The masterminds behind the terrorist attacks on 9/11, still alive 22 years later, may avoid the death penalty in what critics are calling a “sweetheart deal” being offered by the Biden administration.
Earlier this week, several families of victims of the attacks reported receiving letters from the Office of the Chief Prosecutor informing them that the government is considering pre-trial agreements with Khalid Sheikh Mohammed and four others held at the Guantanamo Bay detention center since their capture in the years after the 2001 attack. All five men could potentially be spared the death penalty in exchange for pleading guilty, an outcome that has enraged survivors.
“The Office of the Chief Prosecutor has been negotiating and is considering entering into pre-trial agreements,” or PTAs, the letter said. It told the families that while no plea agreement “has been finalized, and may never be finalized, it is possible that a PTA in this case would remove the possibility of the death penalty.”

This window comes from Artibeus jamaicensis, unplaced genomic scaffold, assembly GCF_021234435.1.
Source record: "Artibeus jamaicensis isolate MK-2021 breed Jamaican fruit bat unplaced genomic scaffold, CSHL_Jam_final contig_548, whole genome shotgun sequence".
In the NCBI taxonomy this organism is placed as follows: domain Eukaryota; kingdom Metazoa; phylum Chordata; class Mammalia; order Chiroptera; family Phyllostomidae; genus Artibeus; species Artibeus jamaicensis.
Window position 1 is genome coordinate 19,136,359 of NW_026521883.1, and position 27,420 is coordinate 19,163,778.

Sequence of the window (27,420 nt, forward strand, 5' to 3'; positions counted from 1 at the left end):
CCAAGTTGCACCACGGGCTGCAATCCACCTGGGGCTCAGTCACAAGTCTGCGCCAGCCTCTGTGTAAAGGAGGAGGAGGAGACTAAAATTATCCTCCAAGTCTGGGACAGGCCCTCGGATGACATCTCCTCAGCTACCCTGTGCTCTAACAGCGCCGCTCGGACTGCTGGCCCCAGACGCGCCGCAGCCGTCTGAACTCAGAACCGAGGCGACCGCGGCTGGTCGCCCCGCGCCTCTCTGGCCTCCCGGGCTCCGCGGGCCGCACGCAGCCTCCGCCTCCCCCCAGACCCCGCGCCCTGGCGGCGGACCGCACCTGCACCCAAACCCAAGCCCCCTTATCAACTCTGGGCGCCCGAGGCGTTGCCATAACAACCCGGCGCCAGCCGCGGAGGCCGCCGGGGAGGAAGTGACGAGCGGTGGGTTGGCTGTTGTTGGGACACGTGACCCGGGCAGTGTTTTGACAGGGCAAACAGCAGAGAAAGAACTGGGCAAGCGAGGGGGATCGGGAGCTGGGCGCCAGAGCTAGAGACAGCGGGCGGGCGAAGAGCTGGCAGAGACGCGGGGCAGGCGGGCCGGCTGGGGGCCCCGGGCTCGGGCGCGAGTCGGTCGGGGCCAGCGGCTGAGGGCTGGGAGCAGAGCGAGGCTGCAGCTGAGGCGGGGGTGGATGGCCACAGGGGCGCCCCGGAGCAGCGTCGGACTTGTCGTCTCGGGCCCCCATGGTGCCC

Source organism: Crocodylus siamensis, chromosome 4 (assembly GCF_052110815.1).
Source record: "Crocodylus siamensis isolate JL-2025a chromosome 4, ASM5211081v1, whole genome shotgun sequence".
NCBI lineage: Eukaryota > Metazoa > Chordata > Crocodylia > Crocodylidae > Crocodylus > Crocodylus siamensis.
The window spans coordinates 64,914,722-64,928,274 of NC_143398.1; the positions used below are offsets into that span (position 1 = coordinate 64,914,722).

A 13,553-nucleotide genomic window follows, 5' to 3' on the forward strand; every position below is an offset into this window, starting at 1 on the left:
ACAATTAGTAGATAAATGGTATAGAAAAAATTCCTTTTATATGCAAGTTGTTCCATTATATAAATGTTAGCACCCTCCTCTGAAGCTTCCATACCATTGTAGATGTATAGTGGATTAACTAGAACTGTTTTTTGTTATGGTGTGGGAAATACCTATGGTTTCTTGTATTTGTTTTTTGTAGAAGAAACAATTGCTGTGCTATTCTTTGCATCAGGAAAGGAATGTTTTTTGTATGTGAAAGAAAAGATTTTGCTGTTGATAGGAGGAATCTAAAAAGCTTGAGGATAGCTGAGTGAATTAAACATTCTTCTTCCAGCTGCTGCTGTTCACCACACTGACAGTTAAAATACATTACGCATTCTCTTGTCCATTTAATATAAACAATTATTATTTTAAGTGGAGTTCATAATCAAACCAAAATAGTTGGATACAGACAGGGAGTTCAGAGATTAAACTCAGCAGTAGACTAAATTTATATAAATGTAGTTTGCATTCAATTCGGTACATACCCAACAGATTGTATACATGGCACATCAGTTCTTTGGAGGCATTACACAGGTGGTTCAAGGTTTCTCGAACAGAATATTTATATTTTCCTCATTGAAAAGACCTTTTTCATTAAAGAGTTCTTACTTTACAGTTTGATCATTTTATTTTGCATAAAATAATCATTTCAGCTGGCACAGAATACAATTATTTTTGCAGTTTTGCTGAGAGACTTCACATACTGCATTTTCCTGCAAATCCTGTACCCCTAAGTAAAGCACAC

Relatives of the deceased told the Associated Press that after two decades and countless delays, the thought of seeing the masterminds of America’s deadliest terrorist attacks spared from execution is unfathomable.
Jim Riches, who lost his firefighter son Jimmy on 9/11, was floored.
“How can you have any faith in it?” Riches asked. The update “gives us a little hope,” he said, “But justice still seems far off. No matter how many letters they send, until I see it, I won’t believe it.”
Peter Brady, who lost his father that day, said prosecutors should be “holding people responsible, and they’re taking that away with this plea.”
The case “needs to go through the legal process,” not be settled in a plea deal, Brady said.
A difficult component in prosecuting KSM and his subordinates has been that they underwent torture by the CIA in the years following their capture, producing coerced statements that may be inadmissible at trial. Still, the Obama administration considered moving the trial to civilian court only to renege after concerns were expressed by victims’ families and security personnel about the extreme costs of safely transporting the individuals back to New York City.